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Design the DXF doc:
- 12* MDF: 1.2m (length) * 0.8m (height) * 0.25mm (thickness)
- 1* White latex
- 5* Brushes
- 1* Seeeduino Lotus V1.1
- 1* Flexible LED Strip – RGB with jumpers
- 1* Grove - Loudness sensor with grove connector
- 1* Micro USB cable
- 1* PC (running Arduino IDE)
Import DXF doc to laser cutting machine and laser cut the MDF:
Use with latex to stick MDFs together after laser cutting.
Use some heavy stuff to make the MDFs stick with each other until the latex gets dry (asking someone to stand on it will also work):
Program the electronics part at the same time that Steps 1 - 5 are going on:
As this is my first time programming on Arduino, I started with the installation of Arduino IDE. The programming processes are noted below:
- Installation Arduino IDE: You could follow the guideline on the Arduino website: https://www.arduino.cc/en/Guide/HomePage. Choose the IDE according to your operating system; mine is Windows.
- Install the drive for Seeeduino Lotus V1.1.
- First of all, connect the board (Seeeduino Lotus V1.1) to your computer use Micro-USB cable.
- Download and install the drive for Seeeduino Lotus v1.1 via this link: https://www.silabs.com/documents/public/software/CP210x_Universal_Windows_Driver.zip.
- Add Seeeduino Lotus v1.1 to Arduino
- Open the blink example. Open the LED blink example sketch: File > Examples >01.Basics > Blink.
Select your board. You’ll need to select the entry in the Tools > Board menu that corresponds to your Arduino. Select a Seeeduino Lotus.
Select your serial port. Select the serial device of the Arduino board from the Tools | Serial Port menu. This is likely to be COM3 or higher (COM1 and COM2 are usually reserved for hardware serial ports). To find out, you can disconnect your Arduino board and re-open the menu; the entry that disappears should be the Arduino board. Reconnect the board and select that serial port.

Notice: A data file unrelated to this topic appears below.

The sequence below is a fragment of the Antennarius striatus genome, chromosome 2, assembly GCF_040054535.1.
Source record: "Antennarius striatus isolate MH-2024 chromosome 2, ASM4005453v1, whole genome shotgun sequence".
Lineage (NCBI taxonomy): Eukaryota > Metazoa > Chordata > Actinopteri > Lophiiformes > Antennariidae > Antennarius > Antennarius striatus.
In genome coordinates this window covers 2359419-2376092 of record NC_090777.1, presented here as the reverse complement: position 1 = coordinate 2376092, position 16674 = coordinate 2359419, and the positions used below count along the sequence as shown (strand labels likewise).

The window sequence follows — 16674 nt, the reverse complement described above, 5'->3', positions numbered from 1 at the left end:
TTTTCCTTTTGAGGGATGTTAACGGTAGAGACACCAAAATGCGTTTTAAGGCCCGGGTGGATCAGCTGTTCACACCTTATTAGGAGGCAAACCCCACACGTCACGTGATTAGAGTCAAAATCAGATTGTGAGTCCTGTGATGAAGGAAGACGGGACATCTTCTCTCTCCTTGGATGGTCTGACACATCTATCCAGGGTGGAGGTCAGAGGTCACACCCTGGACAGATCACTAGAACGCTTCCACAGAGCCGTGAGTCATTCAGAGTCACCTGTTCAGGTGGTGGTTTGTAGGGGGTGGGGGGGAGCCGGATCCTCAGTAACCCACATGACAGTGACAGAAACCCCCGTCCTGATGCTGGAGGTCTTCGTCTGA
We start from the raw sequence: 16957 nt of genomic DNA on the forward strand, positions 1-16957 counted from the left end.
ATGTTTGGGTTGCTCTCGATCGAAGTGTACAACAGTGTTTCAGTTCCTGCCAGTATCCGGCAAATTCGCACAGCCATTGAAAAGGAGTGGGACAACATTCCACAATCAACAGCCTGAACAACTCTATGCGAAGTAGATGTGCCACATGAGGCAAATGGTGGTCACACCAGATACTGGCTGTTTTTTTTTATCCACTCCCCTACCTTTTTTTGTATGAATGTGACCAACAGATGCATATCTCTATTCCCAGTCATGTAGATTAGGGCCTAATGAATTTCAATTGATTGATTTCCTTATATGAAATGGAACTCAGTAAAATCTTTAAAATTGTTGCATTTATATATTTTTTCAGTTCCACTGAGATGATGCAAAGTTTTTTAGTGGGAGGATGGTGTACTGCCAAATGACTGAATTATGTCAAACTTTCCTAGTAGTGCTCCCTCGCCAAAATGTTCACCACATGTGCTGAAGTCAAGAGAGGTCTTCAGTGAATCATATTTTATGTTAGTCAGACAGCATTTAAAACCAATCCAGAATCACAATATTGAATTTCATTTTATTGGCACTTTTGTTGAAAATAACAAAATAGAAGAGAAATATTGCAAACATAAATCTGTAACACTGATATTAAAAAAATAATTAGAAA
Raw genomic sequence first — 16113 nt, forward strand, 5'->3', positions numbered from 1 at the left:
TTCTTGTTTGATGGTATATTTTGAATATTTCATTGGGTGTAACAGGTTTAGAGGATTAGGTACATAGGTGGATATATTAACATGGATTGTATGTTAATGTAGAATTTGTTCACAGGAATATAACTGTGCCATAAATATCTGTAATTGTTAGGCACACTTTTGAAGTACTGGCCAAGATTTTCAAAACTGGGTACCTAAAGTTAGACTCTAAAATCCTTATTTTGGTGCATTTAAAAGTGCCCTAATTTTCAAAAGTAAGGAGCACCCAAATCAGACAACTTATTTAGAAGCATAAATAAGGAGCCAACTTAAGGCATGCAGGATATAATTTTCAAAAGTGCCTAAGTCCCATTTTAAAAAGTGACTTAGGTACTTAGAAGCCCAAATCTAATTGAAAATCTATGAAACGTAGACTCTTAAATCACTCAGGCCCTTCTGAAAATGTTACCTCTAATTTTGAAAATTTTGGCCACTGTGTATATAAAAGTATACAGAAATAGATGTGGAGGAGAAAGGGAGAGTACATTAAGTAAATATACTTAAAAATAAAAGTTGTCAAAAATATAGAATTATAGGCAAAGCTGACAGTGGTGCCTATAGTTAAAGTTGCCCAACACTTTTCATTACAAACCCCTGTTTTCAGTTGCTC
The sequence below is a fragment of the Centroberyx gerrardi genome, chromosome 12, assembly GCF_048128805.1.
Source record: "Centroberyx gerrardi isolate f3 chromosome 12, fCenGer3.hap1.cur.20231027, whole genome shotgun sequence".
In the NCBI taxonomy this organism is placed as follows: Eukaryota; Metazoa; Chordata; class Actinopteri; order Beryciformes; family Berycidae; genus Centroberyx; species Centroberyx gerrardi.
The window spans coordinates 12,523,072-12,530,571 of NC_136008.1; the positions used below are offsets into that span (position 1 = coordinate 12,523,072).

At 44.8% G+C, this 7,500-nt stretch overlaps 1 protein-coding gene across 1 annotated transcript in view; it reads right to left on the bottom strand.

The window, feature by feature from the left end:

Upload the program. Now, simply click the “Upload” button in the environment. Wait a few seconds, and if the upload is successful, the message “Done uploading” will appear in the status bar.
A few seconds after the upload finishes, you should see the pin 13 (L) LED on the board start to blink (in orange). If it does, congratulations! You’ve gotten Arduino up-and-running. If you have problems, please see the troubleshooting suggestions.
- Programming in Arduino to enable the loudness sensor and LED strip
Connect the loudness sensor and LED strip. Here the loudness sensor connects to the analog A0 and the three pins of LED strip connect to digital~6, GND, 5V.
Test the loudness sensor. Copy and paste code below to a new Arduino sketch. Upload the code. Then open the serial monitor to observe the output results. There will be a significant change when blow to the sensor.
Code to enable the LED strip with loudness sensor. The LED strip will wipe in sequence, with three colors corresponding to three levels of loudness. Upload the following sketch and the system works. Be very careful about the current supported via the USB connection to your computer. As for my computer, it is 1A. When you light too many LED lights, the program crashes even while there is no bug in the logic of your code.
Use the transparent plastic to stick the electronics parts to the back of the bottom layer of the MDF, and the work is done ;)